Child Psychosocial Distress Screener (CPDS)

An assessment tool that aids in preliminary detection and determination of the level of psychosocial distress, and any potential need for specialized services and/or treatment, in children. CPDS uses broad, non-specific questions relating to one of three factors—distress, resilience, and school—and can be administered by non-specialists. It contains seven items, the first four of which are answered by the child, and the final three by a teacher of the child. Possible response options include: Never/Not at all/Irregular, Sometimes/A little/Some absence, and Often/A lot/Regular. Pictorial representations of empty, half-full, and full-glasses are used to help children with providing correctly intended responses to each question. Each question response is worth 0-2 points (14 total possible points for the entire CPDS), with higher overall scores indicative of higher levels of psychosocial distress in the past month. For three of the items, ‘probes’, relating to the child’s own experiences and memories of past events, are used. Information for probes is gleaned through focus group discussions held with parents, teachers, and children prior to administration of questionnaires. In these focus group discussions, participants are queried about local and/or personal examples of aversive events (Question 1.1 on CPDS) and manifestation(s) of distress and other worrisome behaviors (Questions 1.3 and 2.1). Responses are listed and ranked, with the most frequently mentioned responses selected for use as probes. In addition to the pre-administration focus groups, it is strongly encouraged to conduct pre-administration briefings with parents, teachers, and children to discuss screening procedures, project objectives, and the consent process. Also, it is acceptable for the questionnaire to be administered orally to illiterate children.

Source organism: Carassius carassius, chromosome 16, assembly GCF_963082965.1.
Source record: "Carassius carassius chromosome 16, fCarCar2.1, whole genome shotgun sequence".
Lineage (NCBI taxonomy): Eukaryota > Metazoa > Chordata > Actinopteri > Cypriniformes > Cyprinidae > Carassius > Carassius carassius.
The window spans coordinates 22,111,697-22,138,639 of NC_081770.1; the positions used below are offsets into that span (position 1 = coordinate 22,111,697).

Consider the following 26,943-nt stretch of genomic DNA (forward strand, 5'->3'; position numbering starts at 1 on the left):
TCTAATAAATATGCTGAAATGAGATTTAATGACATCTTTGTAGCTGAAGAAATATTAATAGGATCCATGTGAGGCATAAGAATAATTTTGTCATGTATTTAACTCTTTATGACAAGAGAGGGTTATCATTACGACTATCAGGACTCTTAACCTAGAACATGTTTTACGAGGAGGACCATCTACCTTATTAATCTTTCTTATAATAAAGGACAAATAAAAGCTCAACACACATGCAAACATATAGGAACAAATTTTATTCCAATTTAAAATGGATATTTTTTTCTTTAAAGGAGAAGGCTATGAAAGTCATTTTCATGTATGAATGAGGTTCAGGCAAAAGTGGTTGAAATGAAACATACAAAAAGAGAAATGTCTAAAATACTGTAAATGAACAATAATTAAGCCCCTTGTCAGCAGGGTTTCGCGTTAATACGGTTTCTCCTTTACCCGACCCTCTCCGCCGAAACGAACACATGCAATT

Related Publications

Jordans, M. J., Komproe, I. H., Tol, W. A., & De Jong, J. T. (2009). Screening for psychosocial distress amongst war-affected children: cross-cultural construct validity of the CPDS. Journal of Child Psychology and Psychiatry, 50(4), 514-523.

Tol, W. A, Komproe, I. H., Jordans, M. D., Vallipuram, A., Sipsma, H., Sivayokan, S., & Macy, R. D. (2012). Outcomes and moderators of a preventive school-based mental health intervention for children affected by war in Sri Lanka: a cluster randomized trial. World Psychiatry, 11(2), 114–122.

What it measures

Pyschosocial and emotional wellbeing



Children aged 8 to 14 years


Jordans, M. J., Komproe, I. H., Ventevogel, P., Tol, W. A., & De Jong, J. T. (2012). The Child Psychosocial Distress Screener (CPDS). Measurement Instrument Database for the Social Science.